IT was a plot which could have come straight from the pages of an Agatha Christie novel.

A partially-sighted recluse, working on a book centring around King Arthur, found bludgeoned to death at his remote country house.

Add to this a once wealthy elderly aristocrat, left to die penniless in a nursing home, and rumours of £12m worth of missing gold bullion, and the tale would be almost complete.

Except that instead of fiction, the facts are chillingly real, and the misery wrought on the families involved will be with them forever.

The killing of 68-year-old Simon Dale is one of West Mercia Constabulary's relatively few unsolved murders.

Mr Dale, who lived alone, was found dead in the kitchen of his 12-bedroom mansion, Heath House, in Hopton Heath, Leintwardine, Herefordshire, by his housekeeper, in September, 1987.

He had been beaten around the head with a weapon.

Police immediately launched a murder investigation.

Mr Dale, a retired architect, had lived in the imposing Queen Anne mansion for nearly 30 years.

University-educated, he had been a partner in an architects' practice in London, but upon moving to Herefordshire, he became self-employed.

He moved into Heath House in 1959 with his wife Susan, 15 years his junior - who used her money to buy the house for £2,000 - and they had five children.

In 1973 the couple divorced and the children remained with Mrs Dale, who later married into European nobility acquiring the title Baroness de Stempel.

Mr Dale continued to live in Heath House while the Baroness tended the grounds as the battle over possession of their former marital home raged on.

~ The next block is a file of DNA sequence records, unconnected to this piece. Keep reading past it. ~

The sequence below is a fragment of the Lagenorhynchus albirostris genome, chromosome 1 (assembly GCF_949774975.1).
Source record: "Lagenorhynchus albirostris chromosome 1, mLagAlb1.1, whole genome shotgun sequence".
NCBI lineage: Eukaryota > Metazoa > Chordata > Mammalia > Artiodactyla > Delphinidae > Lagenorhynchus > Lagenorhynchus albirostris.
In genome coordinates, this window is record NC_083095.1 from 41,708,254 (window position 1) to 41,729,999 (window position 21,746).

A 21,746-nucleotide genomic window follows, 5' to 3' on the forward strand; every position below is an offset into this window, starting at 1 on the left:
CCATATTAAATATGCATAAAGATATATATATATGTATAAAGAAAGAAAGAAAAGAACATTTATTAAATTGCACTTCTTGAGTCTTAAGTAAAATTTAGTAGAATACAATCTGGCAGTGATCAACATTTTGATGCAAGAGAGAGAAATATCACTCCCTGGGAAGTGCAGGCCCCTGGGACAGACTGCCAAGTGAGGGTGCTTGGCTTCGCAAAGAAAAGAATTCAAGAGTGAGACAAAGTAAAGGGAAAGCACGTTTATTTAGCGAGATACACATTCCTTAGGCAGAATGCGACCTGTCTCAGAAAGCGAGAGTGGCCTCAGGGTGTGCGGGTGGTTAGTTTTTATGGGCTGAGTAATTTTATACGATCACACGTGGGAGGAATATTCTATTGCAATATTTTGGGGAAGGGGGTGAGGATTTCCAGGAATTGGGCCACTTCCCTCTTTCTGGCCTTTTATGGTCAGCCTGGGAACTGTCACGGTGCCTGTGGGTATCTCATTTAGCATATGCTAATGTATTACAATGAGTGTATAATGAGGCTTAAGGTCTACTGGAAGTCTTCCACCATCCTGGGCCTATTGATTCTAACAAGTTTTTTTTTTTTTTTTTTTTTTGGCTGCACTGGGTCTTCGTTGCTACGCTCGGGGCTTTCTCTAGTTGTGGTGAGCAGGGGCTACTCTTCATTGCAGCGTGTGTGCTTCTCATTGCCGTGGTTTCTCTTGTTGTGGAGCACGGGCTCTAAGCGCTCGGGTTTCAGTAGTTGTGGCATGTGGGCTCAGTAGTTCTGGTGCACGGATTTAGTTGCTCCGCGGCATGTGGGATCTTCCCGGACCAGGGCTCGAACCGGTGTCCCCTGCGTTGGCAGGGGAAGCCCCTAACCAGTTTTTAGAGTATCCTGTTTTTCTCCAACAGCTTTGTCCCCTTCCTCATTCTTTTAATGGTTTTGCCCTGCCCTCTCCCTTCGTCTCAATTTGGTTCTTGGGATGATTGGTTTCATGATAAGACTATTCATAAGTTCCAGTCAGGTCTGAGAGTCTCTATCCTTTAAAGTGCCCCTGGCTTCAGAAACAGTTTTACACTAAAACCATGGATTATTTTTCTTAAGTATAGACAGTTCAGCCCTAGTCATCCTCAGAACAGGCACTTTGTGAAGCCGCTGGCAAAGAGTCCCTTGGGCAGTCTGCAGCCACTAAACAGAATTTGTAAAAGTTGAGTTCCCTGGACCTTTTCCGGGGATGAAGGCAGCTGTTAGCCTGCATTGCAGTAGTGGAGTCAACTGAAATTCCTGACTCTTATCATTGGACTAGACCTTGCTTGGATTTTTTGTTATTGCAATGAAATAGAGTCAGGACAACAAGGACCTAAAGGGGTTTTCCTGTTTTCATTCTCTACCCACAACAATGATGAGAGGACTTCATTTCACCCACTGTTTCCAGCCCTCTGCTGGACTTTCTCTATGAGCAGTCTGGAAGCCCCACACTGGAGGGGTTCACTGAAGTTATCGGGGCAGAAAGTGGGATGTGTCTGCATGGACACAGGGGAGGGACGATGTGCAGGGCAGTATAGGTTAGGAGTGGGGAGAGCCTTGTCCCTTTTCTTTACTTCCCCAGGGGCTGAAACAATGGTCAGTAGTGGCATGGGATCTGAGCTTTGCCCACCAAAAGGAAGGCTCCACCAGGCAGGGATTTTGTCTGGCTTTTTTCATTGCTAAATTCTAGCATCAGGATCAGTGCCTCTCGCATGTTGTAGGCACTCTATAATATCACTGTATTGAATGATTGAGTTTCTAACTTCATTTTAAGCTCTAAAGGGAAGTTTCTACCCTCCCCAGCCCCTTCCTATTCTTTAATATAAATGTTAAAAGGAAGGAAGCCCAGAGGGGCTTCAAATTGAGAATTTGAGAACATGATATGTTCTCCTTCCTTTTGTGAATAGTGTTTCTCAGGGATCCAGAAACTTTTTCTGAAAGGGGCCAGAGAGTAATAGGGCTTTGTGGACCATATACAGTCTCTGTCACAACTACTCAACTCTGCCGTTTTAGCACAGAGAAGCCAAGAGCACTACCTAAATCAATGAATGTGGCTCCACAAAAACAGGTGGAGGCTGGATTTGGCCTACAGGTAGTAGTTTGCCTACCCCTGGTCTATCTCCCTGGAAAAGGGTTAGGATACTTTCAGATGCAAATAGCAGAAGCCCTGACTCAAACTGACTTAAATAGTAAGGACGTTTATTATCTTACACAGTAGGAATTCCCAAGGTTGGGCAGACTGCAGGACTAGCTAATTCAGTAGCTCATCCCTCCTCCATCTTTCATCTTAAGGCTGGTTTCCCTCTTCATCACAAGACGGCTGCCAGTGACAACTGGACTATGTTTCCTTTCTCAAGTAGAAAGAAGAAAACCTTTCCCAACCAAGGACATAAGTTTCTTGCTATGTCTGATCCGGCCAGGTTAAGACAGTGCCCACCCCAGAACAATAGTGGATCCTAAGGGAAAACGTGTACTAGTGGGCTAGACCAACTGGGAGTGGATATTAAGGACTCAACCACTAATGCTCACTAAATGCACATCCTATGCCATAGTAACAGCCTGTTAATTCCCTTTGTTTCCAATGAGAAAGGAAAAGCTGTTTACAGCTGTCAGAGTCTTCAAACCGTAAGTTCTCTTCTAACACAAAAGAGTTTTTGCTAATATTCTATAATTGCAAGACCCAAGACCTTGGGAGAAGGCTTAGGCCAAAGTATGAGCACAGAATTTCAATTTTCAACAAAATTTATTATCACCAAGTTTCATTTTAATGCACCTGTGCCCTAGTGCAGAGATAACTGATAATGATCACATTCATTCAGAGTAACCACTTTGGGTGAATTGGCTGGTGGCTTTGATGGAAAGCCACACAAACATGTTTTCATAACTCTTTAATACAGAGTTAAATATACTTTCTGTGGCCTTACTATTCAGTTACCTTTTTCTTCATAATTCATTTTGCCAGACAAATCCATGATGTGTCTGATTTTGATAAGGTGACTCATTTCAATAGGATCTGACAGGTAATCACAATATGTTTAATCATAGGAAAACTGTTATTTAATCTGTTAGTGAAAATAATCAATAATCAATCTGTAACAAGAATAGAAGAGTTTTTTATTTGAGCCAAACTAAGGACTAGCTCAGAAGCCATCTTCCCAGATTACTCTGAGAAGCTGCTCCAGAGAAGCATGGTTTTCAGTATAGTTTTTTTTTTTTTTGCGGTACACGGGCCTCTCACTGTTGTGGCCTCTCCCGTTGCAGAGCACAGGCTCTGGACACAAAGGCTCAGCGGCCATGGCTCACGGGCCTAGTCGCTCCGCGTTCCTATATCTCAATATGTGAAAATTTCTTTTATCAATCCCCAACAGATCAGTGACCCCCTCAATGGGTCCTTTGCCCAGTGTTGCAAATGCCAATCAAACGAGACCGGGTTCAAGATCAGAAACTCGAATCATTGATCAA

Following his death, she was arrested, and later charged with his murder, but was acquitted by a unanimous "not guilty" verdict in a two-week trial at Worcester Crown Court.

It was during a police investigation into the case

/continued from facing page

that officers uncovered a plot by the Baroness to fleece her elderly aunt, Lady Margaret Illingworth, out of £500,000.

Lady Illingworth, widow of former cabinet minister Lord Albert Illingworth, died in poverty at a Hereford nursing home after being stripped of her fortune by the Baroness.

In 1990, the 56-year-old Baroness, of Docklow, near Leominster, was convicted of stealing more than £500,000 and jailed for seven years.

The court head that the penniless last days of Lady Illingworth were in stark contrast to the glittering life she had led as a society hostess in 1930s London.

Her husband died in 1942, and 25 years later, she sold their Grosvenor Square mansion and moved in with a cousin in Kensington.

When the Baroness invited her elderly aunt to Herefordshire for a holiday in 1984, little did the old lady know her will would be forged and the "holiday" become permanent.

The increasingly senile widow was moved into a nursing home where she died in 1986 aged 84.

None of her family, except the Baroness, knew of her death until months later. By then, she had been cremated - despite the fact she had wanted to be buried at her husband's side.

Her funeral bill went unpaid and when no one collected the ashes, they were scattered over the garden of remembrance.

During the police probe into the case, a witness told detectives of once seeing a pyramid of gold bars at Lady Illingworth's London home shortly before she moved out in 1967.

Police, armed with metal detectors, scoured the mansion's three-acre grounds looking for the bullion, but despite an exhaustive search, the gold has never been found.

Over the years, several parts of the grounds had been dug up by the eccentric Mr Dale, who believed it was the site of King Arthur's legendary castle, Camelot.

His killer, like the gold, remains elusive...